Lime, European Hardwood

Lime, European

European Lime, also known by its botanical name Tilia vulgaris and related species (Tiliaceae), is a versatile timber with a range of uses. It is initially pale yellow or uniform white, and ages to pale brown after extended exposure. The grain is commonly straight and has a fine and uniform texture, generally with little or no figure. The sapwood is not distinct from the heartwood. European Lime is ideal for carving, turnery, musical instruments and much more. It is a sustainable and legal source of timber, making it an excellent choice for projects both large and small.

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Material Type:

Also Called:
Linden, Linde, Tilleul

Durability Notes:
European Lime is non durable and should be used for internal applications.

The drying and seasoning of Lime, European is dependant on a number of factors; the speed in which it is processed after felling and logging, the method of drying and the specific kilns or location (if air dried). Generally the care taken by those processing the wood will have an impact on its drying and seasoning. As an overview; Lime, European - The wood dries at a pretty rapid rate and in prone to distortion. Slow kilning is advised to minimize impact on the grade and quality of the wood. There is medium movement in service. Please note that all wood is liable to move when in service plus there can be dimensional change. The extent of this will depend on; the stability of the species itself, the conditions it is exposed to, the coating, decoration and protection. You will find more information about the suitability of this wood, for any proposed application, by using our interactive system and the filters shown.

European lime is rated as medium in bending and crushing strength and low in resistance to shock loads and in stiffness. It is dense and resistant to splitting. Lime works nicely with both hand and machine tools. It is, however, inclined to be woolly in its finish, so sharp, thin-edged tools are advised. It has only a slight blunting effect on cutters. The wood turns, drills, glues and stains well. It is rated satisfactory for polishing and generally finishing. Lime carves very well, as it resists splitting in any cutting plane.

Typical Uses:
furniture, flooring, interior joinery, musical instruments, carving, veneers, turned objects.

Moisture Content:
Guide - 12-18% for KD

Commonly asked questions about European Lime Wood

Is Lime a hardwood or a softwood? Lime is a hardwood. It is the same for; is European Lime hardwood or softwood? - European Lime is a hardwood.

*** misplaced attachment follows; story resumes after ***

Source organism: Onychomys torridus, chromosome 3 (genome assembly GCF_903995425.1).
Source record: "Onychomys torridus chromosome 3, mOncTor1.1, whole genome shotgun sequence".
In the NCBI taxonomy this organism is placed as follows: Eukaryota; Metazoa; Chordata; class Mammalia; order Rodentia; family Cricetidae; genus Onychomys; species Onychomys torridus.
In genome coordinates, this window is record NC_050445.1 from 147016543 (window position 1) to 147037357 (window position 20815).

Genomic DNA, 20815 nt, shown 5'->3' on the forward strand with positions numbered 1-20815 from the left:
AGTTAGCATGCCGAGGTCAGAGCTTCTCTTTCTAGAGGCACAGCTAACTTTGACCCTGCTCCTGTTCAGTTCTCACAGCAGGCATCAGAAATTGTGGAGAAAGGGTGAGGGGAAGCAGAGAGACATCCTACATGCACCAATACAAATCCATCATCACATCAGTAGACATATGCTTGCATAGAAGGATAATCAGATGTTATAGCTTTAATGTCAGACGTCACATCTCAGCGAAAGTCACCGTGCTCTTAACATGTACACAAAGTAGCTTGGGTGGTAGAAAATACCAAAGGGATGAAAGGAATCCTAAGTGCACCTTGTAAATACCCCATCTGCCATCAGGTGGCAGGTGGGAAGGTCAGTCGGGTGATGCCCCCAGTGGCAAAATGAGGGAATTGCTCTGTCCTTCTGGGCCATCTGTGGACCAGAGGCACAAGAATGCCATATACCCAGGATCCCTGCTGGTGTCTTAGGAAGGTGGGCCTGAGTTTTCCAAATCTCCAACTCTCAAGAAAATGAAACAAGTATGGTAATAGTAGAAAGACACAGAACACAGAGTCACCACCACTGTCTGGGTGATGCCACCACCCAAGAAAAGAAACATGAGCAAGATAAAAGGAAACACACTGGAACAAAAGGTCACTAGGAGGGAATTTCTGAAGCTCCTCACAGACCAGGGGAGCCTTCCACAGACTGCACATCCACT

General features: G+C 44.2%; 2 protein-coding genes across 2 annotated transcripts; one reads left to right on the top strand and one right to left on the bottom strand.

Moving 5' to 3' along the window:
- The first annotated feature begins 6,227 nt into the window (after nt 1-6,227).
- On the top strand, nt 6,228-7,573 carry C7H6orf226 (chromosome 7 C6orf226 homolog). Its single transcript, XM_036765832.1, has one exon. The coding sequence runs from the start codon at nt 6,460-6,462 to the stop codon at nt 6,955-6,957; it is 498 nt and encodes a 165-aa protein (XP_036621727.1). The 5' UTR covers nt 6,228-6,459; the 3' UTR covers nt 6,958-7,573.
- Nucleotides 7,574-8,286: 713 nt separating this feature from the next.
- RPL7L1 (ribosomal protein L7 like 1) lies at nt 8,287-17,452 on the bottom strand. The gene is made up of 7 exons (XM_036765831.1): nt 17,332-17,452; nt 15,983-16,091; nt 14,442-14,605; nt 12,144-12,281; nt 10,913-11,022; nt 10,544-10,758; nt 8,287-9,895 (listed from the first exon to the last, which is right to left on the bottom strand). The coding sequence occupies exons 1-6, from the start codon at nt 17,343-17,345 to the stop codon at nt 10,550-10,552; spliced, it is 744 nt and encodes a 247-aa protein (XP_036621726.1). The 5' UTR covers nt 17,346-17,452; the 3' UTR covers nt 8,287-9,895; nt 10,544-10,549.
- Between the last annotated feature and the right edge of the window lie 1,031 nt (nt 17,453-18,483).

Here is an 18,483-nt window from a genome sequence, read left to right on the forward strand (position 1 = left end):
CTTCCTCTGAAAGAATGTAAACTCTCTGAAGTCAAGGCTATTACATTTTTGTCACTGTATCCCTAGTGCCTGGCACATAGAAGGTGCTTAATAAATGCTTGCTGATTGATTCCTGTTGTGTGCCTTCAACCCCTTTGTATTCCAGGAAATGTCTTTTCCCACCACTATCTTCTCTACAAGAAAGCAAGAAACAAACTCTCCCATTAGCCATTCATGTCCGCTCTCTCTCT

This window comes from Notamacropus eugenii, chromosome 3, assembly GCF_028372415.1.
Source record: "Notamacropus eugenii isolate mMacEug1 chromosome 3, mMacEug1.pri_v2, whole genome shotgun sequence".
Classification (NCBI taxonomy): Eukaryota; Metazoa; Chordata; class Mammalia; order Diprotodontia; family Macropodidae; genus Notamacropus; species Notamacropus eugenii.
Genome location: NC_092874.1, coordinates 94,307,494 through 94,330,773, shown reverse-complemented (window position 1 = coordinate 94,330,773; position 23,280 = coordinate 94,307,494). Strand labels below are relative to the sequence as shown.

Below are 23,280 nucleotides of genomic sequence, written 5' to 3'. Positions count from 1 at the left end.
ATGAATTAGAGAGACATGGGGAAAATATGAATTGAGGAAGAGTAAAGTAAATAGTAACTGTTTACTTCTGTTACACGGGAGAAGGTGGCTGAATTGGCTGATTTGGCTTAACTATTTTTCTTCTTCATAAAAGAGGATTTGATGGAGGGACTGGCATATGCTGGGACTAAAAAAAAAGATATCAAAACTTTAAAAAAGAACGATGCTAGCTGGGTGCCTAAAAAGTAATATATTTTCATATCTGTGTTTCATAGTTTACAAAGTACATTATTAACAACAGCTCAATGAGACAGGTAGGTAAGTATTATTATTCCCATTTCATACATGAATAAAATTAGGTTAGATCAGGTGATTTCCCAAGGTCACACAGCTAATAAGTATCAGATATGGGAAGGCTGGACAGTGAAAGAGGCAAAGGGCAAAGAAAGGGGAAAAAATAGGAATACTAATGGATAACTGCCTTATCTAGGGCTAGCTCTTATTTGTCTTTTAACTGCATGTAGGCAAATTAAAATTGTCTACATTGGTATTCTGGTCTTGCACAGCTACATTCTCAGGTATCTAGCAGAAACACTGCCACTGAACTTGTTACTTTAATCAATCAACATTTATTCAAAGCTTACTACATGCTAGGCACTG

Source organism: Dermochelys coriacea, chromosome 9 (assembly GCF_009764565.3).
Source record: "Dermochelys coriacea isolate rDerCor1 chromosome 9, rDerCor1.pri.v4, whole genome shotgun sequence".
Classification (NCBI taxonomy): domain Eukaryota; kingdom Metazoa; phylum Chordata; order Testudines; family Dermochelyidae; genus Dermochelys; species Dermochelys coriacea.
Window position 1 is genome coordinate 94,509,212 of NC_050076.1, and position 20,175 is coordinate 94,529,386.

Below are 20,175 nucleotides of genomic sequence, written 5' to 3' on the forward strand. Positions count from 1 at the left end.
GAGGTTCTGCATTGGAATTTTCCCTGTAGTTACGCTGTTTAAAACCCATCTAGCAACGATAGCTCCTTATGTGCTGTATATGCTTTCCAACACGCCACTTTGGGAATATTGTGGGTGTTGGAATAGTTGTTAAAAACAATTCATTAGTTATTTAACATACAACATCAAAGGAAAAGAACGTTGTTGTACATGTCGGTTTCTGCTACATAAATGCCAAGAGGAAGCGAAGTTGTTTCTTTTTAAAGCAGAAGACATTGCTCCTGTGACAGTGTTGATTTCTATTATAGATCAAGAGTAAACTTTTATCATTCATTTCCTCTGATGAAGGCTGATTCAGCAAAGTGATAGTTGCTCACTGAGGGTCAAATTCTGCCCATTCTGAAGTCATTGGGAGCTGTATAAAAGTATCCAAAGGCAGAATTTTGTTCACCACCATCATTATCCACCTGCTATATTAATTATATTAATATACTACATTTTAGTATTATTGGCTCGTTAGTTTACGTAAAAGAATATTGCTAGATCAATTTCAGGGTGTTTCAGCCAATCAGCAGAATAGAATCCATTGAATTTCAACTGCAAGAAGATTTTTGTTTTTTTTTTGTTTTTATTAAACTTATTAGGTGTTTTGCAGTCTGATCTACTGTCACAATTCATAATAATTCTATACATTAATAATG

Most groups/families of species share the same characteristics but this normally relates to their life as plants. Individual species do not always share the same characteristics as their relatives, in terms of the wood. Many factors influence how we use the wood and what we use it for, including where it grows, how it is forested, how it seasons/dries, etc. The answers to the following common questions, therefore relate to this particular species/wood and not the Lime family as a whole. Even more specific – our answers relate to the wood (as we know it) in its form as a useable resource.

What colour is European Lime? European Lime can be described as light brown, white/cream (very light brown), yellow/brown

Is European Lime good for outdoor use? or is European Lime good for exterior use? European Lime is most suited for internal/interior use. European Lime should not be used as an exterior/external timber (without treatment).

Whether the wood is naturally durable or not we would still recommend that it is decorated and/or coated with a suitable product to provide protection and/or maintain its appearance. This even applies when using the wood internally as, even subtle, changes in temperature or humidity will affect the wood. This will depend on the application/purpose of the wood and the user’s desired appearance. We also recommend that a recoating, care and maintenance programme is adhered to, for the life of an exterior wood. Wood cannot rot if it is kept dry – coatings and decoration can provide this protection. All of that said there are many durable timbers that are often left to weather naturally and will last for many years untreated/coated – movement and visual changes will occur but this is sometimes the desired effect. All wood is hygroscopic (it 'wants' to be in tune with its environment) it will therefore take on water from moisture in the air (or when directly exposed to or submerged in water) and ‘release it’ when dry or exposed to heat. This, inevitably, results in movement and dimensional change. For more about moisture in wood please click here - Moisture in wood

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